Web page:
Savings and underspending: strange bedfellows

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Ej Lopez

Ej Lopez

When I was much younger my parents, particularly my mother, would always remind me of the importance and virtue of saving. She would always inculcate in our minds that we should always look forward to a bright future that could only be reached if we save. Coming from a below-average income family, sometimes barely able to make both ends meet, no matter how meager our allowances were, we did try to manage our cash to be able to make some savings.

This situation, if taken collectively, would comprise the savings of a nation. The essence of savings to a country cannot be undermined because it is tantamount to the amount of investment. Investment is the lifeblood of the nation’s economic existence. Imagine a country without savings; it is a miserable situation because it cannot operate its economy since there is nothing to borrow, hence nothing to invest; a result of a lack of savings. This is contributory to a situation where the nation is deep in debt because of a dearth in the country’s savings. If a country lacks savings, ultimately it leads to lack of investment, which may result in the bigger problem of a recession. But no matter what the situation may be, a country needs to operate as an enterprise to assume a semblance of normalcy in its economic structure, and as such the country needs to borrow to augment the lack of local investment.

This kind of problem will persist unless radical action from the government will ensue. But as it is, the government lately has been misdirected in its economic actions and decisions, so to speak. Instead of promoting employment opportunities, it has done the opposite thing: underspend. Perhaps the government leadership, in its desire to show that it has been prudent in managing government finances, has decided to be thrifty but in doing so its actions did the economy more harm than good. It should be underscored that to underspend is not to save.

Economics 101 defines savings as any amount of money in excess of your personal disposable income. But to save prior to satisfying all your personal needs is tantamount to underspending which, for all intents and purposes, is bad for the economy. Though savings is an essential component of economic growth, it is a leakage in the flow of economic activity; meaning it temporarily deprives the economy of an income that it should have created the moment it is put in banks or your vaults. What has been left of your income has been arbitrarily reduced because of savings. Therefore, the amount of money you saved is the amount of money that is deprived of the economy in terms of income which is dependent on its velocity.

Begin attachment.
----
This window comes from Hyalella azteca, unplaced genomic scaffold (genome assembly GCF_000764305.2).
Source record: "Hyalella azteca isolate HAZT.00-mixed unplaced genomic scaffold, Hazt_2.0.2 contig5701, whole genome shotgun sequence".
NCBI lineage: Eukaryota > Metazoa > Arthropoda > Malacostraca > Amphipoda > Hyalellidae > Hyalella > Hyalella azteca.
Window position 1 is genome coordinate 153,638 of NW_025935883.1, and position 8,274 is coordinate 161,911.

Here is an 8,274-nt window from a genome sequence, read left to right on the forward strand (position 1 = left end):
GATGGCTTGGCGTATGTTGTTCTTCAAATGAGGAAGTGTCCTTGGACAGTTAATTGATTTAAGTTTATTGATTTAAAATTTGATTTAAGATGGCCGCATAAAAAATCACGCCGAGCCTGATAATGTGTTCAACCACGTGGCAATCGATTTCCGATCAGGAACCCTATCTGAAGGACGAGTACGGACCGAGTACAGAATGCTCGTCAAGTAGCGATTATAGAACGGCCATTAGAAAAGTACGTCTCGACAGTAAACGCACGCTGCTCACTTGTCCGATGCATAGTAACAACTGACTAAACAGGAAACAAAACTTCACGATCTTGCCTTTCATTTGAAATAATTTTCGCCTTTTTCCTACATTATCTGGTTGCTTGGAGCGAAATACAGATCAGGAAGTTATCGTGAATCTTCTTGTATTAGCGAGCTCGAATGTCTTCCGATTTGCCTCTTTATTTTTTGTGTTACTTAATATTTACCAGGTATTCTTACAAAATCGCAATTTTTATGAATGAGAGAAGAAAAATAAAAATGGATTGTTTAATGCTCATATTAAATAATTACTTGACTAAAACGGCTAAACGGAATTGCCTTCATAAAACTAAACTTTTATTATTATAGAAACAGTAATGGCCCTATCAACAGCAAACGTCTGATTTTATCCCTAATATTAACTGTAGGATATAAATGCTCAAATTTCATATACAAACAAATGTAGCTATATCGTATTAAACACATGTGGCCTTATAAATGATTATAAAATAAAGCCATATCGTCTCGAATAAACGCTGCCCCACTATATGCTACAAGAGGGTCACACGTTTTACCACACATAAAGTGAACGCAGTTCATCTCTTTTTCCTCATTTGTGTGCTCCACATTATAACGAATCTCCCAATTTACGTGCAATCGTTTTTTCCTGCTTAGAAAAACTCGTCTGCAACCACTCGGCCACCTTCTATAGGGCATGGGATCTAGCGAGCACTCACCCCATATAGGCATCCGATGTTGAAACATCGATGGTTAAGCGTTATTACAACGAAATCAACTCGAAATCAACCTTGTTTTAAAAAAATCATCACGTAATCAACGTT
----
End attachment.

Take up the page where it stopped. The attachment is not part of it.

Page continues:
Underspending
It is quite irrational, so to speak, that the government has been banking on a government surplus of at least P30 billion, representing the amount of budget surplus as of August this year, considering that the Gross Domestic Product (GDP) growth rate in 2014 has slowed to 5.3 percent—lower than the second quarter’s 6.4 percent gain and the 7 percent growth in the same period in 2013. Reports said the third-quarter Philippine GDP growth was at its slowest pace since 2011. No matter how a sensible economist would decipher it, a surplus should not be considered as savings. This amount of budgetary surplus should not be misappropriated for purposes other than to what it was created for.

To think of other uses for such a surplus would create suspicions in the minds of the people especially at this time of the year when all interested parties are busy utilizing all their resources to assure endorsement and election for the national elections in 2016.

Underspending, although is not entirely bad for the economy because it shows consummation of projects supposedly undertaken, creates a lag in economic development. It should be borne in mind that some of these projects may have not materialized or have not yet finished even beyond the budget year, resulting in an excess amount in the budget. Other expenditures would have been held in abeyance for some reasons, resulting in a slowdown in local growth. Imagine the amount of income that would have been created had the P30 billion budget been expended for its purpose; the number of jobs it would have generated would help ease poverty incidence; the amount of investment it would have realized and the amount of economic opportunities it would have made had all these so called “surpluses” been used according to their proper purposes.

For comments e-mail: doc.ejlopez@gmail.com.

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